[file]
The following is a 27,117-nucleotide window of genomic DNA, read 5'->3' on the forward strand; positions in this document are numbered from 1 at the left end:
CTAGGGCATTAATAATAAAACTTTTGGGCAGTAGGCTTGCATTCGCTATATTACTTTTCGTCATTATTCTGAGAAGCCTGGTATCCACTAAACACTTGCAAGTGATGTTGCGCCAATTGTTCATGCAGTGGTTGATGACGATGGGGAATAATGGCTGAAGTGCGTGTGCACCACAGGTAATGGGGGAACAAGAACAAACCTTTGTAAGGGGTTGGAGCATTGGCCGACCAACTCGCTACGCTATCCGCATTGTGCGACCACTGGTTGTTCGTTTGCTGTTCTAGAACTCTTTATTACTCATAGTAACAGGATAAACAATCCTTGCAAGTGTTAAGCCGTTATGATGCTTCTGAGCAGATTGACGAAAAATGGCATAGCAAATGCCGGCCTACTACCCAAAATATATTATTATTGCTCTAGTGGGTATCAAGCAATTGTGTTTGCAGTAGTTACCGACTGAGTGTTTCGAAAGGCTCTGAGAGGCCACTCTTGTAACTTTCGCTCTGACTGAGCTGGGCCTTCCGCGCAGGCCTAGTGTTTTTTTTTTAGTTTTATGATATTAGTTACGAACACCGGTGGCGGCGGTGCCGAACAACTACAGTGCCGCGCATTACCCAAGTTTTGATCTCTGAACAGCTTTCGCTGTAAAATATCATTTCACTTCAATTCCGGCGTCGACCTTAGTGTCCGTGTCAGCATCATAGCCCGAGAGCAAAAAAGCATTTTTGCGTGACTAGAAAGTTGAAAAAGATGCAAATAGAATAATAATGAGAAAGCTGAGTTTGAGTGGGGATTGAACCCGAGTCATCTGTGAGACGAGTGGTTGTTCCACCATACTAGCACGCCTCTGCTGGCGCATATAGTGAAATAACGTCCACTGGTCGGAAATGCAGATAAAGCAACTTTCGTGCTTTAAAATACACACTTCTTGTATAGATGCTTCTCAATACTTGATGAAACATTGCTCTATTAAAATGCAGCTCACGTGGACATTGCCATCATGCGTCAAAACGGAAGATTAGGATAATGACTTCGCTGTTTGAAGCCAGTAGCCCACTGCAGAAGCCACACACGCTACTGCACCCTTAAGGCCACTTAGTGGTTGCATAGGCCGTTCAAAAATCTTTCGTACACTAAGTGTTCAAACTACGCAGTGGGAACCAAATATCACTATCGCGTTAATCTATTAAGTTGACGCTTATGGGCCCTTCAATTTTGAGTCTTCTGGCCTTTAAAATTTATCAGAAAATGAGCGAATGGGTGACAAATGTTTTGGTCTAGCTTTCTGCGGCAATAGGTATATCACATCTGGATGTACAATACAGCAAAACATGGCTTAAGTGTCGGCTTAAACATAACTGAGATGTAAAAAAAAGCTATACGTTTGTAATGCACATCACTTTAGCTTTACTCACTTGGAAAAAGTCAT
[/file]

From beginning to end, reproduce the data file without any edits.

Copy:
The following is a 27,117-nucleotide window of genomic DNA, read 5'->3' on the forward strand; positions in this document are numbered from 1 at the left end:
CTAGGGCATTAATAATAAAACTTTTGGGCAGTAGGCTTGCATTCGCTATATTACTTTTCGTCATTATTCTGAGAAGCCTGGTATCCACTAAACACTTGCAAGTGATGTTGCGCCAATTGTTCATGCAGTGGTTGATGACGATGGGGAATAATGGCTGAAGTGCGTGTGCACCACAGGTAATGGGGGAACAAGAACAAACCTTTGTAAGGGGTTGGAGCATTGGCCGACCAACTCGCTACGCTATCCGCATTGTGCGACCACTGGTTGTTCGTTTGCTGTTCTAGAACTCTTTATTACTCATAGTAACAGGATAAACAATCCTTGCAAGTGTTAAGCCGTTATGATGCTTCTGAGCAGATTGACGAAAAATGGCATAGCAAATGCCGGCCTACTACCCAAAATATATTATTATTGCTCTAGTGGGTATCAAGCAATTGTGTTTGCAGTAGTTACCGACTGAGTGTTTCGAAAGGCTCTGAGAGGCCACTCTTGTAACTTTCGCTCTGACTGAGCTGGGCCTTCCGCGCAGGCCTAGTGTTTTTTTTTTAGTTTTATGATATTAGTTACGAACACCGGTGGCGGCGGTGCCGAACAACTACAGTGCCGCGCATTACCCAAGTTTTGATCTCTGAACAGCTTTCGCTGTAAAATATCATTTCACTTCAATTCCGGCGTCGACCTTAGTGTCCGTGTCAGCATCATAGCCCGAGAGCAAAAAAGCATTTTTGCGTGACTAGAAAGTTGAAAAAGATGCAAATAGAATAATAATGAGAAAGCTGAGTTTGAGTGGGGATTGAACCCGAGTCATCTGTGAGACGAGTGGTTGTTCCACCATACTAGCACGCCTCTGCTGGCGCATATAGTGAAATAACGTCCACTGGTCGGAAATGCAGATAAAGCAACTTTCGTGCTTTAAAATACACACTTCTTGTATAGATGCTTCTCAATACTTGATGAAACATTGCTCTATTAAAATGCAGCTCACGTGGACATTGCCATCATGCGTCAAAACGGAAGATTAGGATAATGACTTCGCTGTTTGAAGCCAGTAGCCCACTGCAGAAGCCACACACGCTACTGCACCCTTAAGGCCACTTAGTGGTTGCATAGGCCGTTCAAAAATCTTTCGTACACTAAGTGTTCAAACTACGCAGTGGGAACCAAATATCACTATCGCGTTAATCTATTAAGTTGACGCTTATGGGCCCTTCAATTTTGAGTCTTCTGGCCTTTAAAATTTATCAGAAAATGAGCGAATGGGTGACAAATGTTTTGGTCTAGCTTTCTGCGGCAATAGGTATATCACATCTGGATGTACAATACAGCAAAACATGGCTTAAGTGTCGGCTTAAACATAACTGAGATGTAAAAAAAAGCTATACGTTTGTAATGCACATCACTTTAGCTTTACTCACTTGGAAAAAGTCAT